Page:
Nordic.js 2017. Takeaways from the top 5 talks

Kajsa Unge • UI Designer, Frontend Developer

About Nordic.js

A two-day, single track conference on JavaScript. It aims is to inspire and foster learnings from others within the community. The conference offers lots of opportunities to mingle, play techno ping pong, dance, code in the dark, eat cotton candy and have a drink with like-minded people. The swag is awesome - I now have a pair of pink laptop earrings. Need I say more? Oh, and another great thing they do for attendees is “Dinner with strangers” - mix 6 people and send them to great restaurants around Stockholm city. How fun! It all comes together into a giant party called Festen where people who did and didn’t attend the conference are welcome to join the fun. Love it!

On the talks

With 8-10 quality talks per day and 2-4 short lightning talks, Nordic.js delivers a broad range of perspectives. The lightning talks are a good component, providing inexperienced speakers a chance to practice and share their knowledge and experiences. All talks are available on Youtube. Here are the takeaways from the talks I got the most out of.

#1 The State Of JavaScript - Sacha Greif

He’s amazing. Apart from many interesting side projects, podcasts and books he also created an online survey - The state of JavaScript - to gather data on JavaScript trends. It’s an annual survey, into it's second year with 23 695 answers so far for 2017. Key takeaways from this year’s survey:

  1. Typescript is the Next Big Thing.
  2. Datawise, graphQL is the Next Big Thing.
  3. Positive trend for Vue, React and Webpack
  4. Negative trend Angular

The survey is closed for this year, but keep an eye out for next year’s survey. The talk.

#2 5 architectures of asynchronous JavaScript - Tomasz Ducin

A world-class speaker delivering complex information using a lot of comparisons to real life. If you get a chance to see him, do so. Period. The talk. Tomasz explained when to use:

  1. Promises (async operations that solves callback hell) for single operations.
  2. Coroutines (promise + generator) or async await for a sequence of operations.
  3. Events for repetitive actions that does not rely on eachother.
  4. Reactive streams for repetitive actions that are complex or rely on eachother.

#3 Solving layout problems with CSS Grid and friends - Rachel Andrew

Rachel is experienced, professional and to the point. She speaks at a single track event where the audience just wants to hear about JavaScript. She goes on to explain that most of the stuff that comes into the new CSS spec is coming from the JavaScript community and that all ideas, workarounds, etc. are most welcome to be presented to the CSS Working Group. Here we go, the main takeaways:

  1. CSS grid - it’s two dimensional! All others … are one dimensional and not really grids.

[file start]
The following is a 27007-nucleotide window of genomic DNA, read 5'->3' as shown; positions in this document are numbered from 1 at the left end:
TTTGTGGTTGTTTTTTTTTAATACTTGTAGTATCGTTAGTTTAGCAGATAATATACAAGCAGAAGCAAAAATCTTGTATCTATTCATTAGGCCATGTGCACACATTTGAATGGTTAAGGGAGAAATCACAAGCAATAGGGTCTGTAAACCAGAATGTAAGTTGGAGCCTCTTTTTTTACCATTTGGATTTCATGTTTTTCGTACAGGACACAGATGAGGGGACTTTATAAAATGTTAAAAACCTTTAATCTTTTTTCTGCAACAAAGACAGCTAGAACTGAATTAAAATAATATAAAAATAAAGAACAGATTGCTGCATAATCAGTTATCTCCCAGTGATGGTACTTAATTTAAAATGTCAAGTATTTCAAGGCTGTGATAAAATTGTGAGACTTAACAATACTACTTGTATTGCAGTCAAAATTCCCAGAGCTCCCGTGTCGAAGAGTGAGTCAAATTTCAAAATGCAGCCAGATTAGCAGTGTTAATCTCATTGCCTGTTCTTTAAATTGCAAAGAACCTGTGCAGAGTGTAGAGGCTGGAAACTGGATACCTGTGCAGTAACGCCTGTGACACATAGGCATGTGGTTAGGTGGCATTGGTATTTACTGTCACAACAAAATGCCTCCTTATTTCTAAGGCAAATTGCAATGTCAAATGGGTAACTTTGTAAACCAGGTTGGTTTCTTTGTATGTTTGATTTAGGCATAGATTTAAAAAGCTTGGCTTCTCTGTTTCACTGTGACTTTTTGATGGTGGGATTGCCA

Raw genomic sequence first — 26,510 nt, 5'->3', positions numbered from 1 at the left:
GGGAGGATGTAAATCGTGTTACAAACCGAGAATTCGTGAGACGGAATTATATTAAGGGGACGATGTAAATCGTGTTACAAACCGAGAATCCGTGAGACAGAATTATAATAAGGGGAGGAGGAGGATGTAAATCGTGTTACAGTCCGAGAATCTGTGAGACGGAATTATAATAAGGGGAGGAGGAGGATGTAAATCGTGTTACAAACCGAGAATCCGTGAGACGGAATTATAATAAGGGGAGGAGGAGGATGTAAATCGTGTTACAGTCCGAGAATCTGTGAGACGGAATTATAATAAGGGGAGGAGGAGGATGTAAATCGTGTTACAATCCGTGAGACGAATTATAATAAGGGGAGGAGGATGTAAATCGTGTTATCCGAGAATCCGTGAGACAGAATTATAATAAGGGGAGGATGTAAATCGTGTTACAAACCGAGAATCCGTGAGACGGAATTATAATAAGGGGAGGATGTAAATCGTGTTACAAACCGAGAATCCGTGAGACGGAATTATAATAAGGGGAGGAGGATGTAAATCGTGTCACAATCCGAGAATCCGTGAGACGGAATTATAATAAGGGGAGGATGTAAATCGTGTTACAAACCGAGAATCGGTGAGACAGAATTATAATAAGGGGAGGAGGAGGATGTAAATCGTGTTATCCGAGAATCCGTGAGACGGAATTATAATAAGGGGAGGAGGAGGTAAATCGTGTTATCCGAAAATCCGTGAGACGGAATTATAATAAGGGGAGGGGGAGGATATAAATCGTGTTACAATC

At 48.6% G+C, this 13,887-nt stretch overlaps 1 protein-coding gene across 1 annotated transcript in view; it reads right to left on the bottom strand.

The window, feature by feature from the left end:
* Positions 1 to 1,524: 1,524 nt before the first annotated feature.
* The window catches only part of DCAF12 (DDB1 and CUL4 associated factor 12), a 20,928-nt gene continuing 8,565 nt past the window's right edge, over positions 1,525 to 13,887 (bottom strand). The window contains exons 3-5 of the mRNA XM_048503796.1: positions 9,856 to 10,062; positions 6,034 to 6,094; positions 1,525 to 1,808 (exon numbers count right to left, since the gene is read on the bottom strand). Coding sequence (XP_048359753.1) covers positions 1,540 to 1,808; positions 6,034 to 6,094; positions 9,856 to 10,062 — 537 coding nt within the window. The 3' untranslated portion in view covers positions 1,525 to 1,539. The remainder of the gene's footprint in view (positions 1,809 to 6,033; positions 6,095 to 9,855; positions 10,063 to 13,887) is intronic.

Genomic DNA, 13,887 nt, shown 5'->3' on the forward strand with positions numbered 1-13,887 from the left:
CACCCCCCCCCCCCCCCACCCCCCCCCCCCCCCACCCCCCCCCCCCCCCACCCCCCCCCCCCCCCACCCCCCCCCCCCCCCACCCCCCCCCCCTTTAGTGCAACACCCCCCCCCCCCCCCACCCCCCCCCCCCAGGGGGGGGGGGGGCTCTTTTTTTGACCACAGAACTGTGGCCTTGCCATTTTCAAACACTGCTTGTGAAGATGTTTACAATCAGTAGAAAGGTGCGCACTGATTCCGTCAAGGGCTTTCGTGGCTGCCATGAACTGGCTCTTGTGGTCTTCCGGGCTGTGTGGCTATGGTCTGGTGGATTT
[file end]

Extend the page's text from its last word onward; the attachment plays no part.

2. Works from the container in, not the other way around which means you don’t have to use any size specifications at all <3
  3. New keywords

    • Min-content - will wrap down to shortest word
    • Max-content - will wrap to how big the content is
    • Fit-content - you set a max and the content will not stretch
    • Fr - distributes available space and replaces the use of %
  4. It’s easy to write for browser support:

    • Use the cascade, ie write the grid related styles last
    • Example float, table-call and block on grid items get overwritten
    • Widths set on a grid item does not get overwritten :/ To solve that we can use Feature queries.

If you want easier and more secure layouts, take a look at Grid by example, sign up for Rachel’s newsletter on css layouts and start exploring. The talk.

#4 Reactive Web Animations with RxJS - David Khourshid

Animations hit my sweet spot, so I enjoyed this talk a lot. David explained that most top apps today have high focus on animations that capture and engage the user in the product. Why not just use regular eventlisteners? Here is are the main take aways:

  1. Declarative, Composable and Immutable. Together they make functional programing principles that are scalable, composable and testable. He suggests including animations in our unit tests.
  2. No fixed timeline - reacts to user input.
  3. Think of it as a stream. Observable as an array that happens over time
  4. It’s an observable, which means it can

    • Complete
    • Be indefinite
    • Have errors
  5. Relevant and useful links:

    • RxJS
    • Hammer - support for touch events
    • Rxmarbles - Interactive diagrams of Rx Observables, fixed
    • Rxviz - Animated playground for Rx Observables, live
    • Material-motion - Exploration of solutions for interactive motions

I’m super stoked and can hardly wait to get my teeth into RxJs and animations. The talk.

#5 Building Inclusive Communities - Karolina Szczur

I’m very impressed by this woman, who tenaciously addressed the lack of diversity and inclusion to an audience mainly interested in JavaScript, possibly cat pictures and live demos. When talking to Karolina later in the day, she explained that her aim with the talk was to provoke people’s thinking around the dynamics of our society, especially in tech. She definitely succeeded in making the crowd uncomfortably aware of today’s situation. Let’s hope that bring some change into our beloved trade. See the talk.

All in all, I’m super happy with the two days I spent on Nordic.js at Nobelberget - the talks were of high quality, the organisers and hosts did a great job and, above all, the crowd was super amazing.

See you next year!

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